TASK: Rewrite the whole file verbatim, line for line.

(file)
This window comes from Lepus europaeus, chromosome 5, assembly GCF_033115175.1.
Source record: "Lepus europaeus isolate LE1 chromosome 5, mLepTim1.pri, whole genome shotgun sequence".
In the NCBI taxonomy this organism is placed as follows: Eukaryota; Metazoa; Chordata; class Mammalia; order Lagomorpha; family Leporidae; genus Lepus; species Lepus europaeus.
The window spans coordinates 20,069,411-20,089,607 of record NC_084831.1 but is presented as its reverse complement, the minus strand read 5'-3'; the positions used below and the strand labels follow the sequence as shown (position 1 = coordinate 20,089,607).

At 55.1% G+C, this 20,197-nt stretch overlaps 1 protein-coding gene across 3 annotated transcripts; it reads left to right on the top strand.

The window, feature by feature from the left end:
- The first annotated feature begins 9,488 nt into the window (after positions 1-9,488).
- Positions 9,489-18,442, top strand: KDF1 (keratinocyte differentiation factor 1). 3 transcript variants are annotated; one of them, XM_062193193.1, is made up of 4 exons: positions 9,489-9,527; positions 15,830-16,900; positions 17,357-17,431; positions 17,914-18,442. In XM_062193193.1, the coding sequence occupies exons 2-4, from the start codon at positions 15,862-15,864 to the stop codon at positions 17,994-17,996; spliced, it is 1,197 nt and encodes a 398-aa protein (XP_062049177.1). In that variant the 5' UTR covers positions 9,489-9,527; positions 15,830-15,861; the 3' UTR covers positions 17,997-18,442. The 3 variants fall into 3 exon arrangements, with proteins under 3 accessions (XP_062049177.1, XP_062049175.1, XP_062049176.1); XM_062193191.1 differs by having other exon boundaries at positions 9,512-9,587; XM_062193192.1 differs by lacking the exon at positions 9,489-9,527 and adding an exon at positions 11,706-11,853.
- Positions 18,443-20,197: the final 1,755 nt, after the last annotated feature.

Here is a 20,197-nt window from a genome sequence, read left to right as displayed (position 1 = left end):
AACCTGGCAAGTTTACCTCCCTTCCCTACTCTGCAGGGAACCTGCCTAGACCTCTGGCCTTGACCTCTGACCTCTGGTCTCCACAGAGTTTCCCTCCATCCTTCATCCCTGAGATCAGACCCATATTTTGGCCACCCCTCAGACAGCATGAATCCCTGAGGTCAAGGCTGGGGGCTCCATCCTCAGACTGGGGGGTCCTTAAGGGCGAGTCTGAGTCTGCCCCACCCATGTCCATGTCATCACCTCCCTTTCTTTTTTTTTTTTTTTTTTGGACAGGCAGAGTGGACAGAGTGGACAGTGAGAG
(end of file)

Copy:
This window comes from Lepus europaeus, chromosome 5, assembly GCF_033115175.1.
Source record: "Lepus europaeus isolate LE1 chromosome 5, mLepTim1.pri, whole genome shotgun sequence".
In the NCBI taxonomy this organism is placed as follows: Eukaryota; Metazoa; Chordata; class Mammalia; order Lagomorpha; family Leporidae; genus Lepus; species Lepus europaeus.
The window spans coordinates 20,069,411-20,089,607 of record NC_084831.1 but is presented as its reverse complement, the minus strand read 5'-3'; the positions used below and the strand labels follow the sequence as shown (position 1 = coordinate 20,089,607).

At 55.1% G+C, this 20,197-nt stretch overlaps 1 protein-coding gene across 3 annotated transcripts; it reads left to right on the top strand.

The window, feature by feature from the left end:
- The first annotated feature begins 9,488 nt into the window (after positions 1-9,488).
- Positions 9,489-18,442, top strand: KDF1 (keratinocyte differentiation factor 1). 3 transcript variants are annotated; one of them, XM_062193193.1, is made up of 4 exons: positions 9,489-9,527; positions 15,830-16,900; positions 17,357-17,431; positions 17,914-18,442. In XM_062193193.1, the coding sequence occupies exons 2-4, from the start codon at positions 15,862-15,864 to the stop codon at positions 17,994-17,996; spliced, it is 1,197 nt and encodes a 398-aa protein (XP_062049177.1). In that variant the 5' UTR covers positions 9,489-9,527; positions 15,830-15,861; the 3' UTR covers positions 17,997-18,442. The 3 variants fall into 3 exon arrangements, with proteins under 3 accessions (XP_062049177.1, XP_062049175.1, XP_062049176.1); XM_062193191.1 differs by having other exon boundaries at positions 9,512-9,587; XM_062193192.1 differs by lacking the exon at positions 9,489-9,527 and adding an exon at positions 11,706-11,853.
- Positions 18,443-20,197: the final 1,755 nt, after the last annotated feature.

Here is a 20,197-nt window from a genome sequence, read left to right as displayed (position 1 = left end):
AACCTGGCAAGTTTACCTCCCTTCCCTACTCTGCAGGGAACCTGCCTAGACCTCTGGCCTTGACCTCTGACCTCTGGTCTCCACAGAGTTTCCCTCCATCCTTCATCCCTGAGATCAGACCCATATTTTGGCCACCCCTCAGACAGCATGAATCCCTGAGGTCAAGGCTGGGGGCTCCATCCTCAGACTGGGGGGTCCTTAAGGGCGAGTCTGAGTCTGCCCCACCCATGTCCATGTCATCACCTCCCTTTCTTTTTTTTTTTTTTTTTTGGACAGGCAGAGTGGACAGAGTGGACAGTGAGAG